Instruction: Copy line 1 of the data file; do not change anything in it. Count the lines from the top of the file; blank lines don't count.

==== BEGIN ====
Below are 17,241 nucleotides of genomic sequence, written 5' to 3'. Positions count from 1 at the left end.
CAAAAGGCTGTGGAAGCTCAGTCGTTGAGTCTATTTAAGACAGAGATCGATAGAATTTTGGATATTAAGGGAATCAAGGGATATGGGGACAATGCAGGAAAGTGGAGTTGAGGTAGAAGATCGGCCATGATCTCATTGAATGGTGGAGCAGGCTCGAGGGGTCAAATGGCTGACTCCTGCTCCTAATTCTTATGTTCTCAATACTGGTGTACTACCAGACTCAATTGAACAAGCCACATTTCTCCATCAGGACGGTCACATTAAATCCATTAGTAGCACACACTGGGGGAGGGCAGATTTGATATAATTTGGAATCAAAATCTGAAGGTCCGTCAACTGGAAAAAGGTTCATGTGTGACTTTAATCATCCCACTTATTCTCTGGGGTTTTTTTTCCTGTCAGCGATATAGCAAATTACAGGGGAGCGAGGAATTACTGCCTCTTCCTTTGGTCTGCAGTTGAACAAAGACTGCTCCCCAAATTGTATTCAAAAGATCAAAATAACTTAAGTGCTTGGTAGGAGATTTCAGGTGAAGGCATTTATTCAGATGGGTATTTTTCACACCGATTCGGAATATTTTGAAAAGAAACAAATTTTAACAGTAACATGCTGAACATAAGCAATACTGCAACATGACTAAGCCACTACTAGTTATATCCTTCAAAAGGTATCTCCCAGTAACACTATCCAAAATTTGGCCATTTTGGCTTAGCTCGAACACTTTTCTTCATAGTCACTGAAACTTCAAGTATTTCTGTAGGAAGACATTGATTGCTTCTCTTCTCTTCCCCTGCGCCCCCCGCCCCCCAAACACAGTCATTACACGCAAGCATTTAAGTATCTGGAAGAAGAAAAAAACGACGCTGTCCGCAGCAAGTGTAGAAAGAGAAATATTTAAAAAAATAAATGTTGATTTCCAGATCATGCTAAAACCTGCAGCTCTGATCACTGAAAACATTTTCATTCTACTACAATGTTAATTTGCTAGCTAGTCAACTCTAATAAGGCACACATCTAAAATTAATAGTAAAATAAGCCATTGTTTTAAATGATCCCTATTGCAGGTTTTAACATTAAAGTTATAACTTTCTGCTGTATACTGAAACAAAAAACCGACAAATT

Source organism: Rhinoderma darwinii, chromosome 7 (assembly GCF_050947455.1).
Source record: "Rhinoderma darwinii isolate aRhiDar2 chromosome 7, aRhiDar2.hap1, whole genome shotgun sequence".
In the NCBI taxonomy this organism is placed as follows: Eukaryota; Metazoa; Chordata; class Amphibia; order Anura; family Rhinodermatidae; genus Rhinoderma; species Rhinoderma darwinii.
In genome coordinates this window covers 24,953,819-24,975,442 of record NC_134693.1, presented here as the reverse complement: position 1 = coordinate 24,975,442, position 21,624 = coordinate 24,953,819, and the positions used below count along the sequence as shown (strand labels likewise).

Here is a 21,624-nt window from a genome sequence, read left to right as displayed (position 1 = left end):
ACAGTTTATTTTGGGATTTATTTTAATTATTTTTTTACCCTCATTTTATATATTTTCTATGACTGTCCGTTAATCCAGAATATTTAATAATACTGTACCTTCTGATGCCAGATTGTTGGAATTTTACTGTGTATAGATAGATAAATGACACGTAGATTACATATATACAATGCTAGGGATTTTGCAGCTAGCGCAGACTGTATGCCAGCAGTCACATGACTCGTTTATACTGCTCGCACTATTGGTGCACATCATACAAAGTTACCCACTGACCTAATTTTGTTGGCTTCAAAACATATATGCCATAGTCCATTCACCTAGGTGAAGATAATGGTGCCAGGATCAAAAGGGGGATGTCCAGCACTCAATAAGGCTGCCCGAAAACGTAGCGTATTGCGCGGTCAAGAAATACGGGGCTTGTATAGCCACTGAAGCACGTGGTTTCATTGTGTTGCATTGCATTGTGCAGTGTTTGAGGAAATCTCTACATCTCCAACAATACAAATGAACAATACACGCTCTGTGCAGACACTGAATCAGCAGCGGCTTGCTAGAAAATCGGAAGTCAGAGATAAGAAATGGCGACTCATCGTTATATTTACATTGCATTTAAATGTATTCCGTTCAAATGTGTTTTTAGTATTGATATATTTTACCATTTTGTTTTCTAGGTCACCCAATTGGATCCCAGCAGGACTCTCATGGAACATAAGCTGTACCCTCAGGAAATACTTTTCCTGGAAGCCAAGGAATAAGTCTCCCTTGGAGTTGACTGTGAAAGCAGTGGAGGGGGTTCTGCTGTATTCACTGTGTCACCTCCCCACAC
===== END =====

Below are 17,241 nucleotides of genomic sequence, written 5' to 3'. Positions count from 1 at the left end.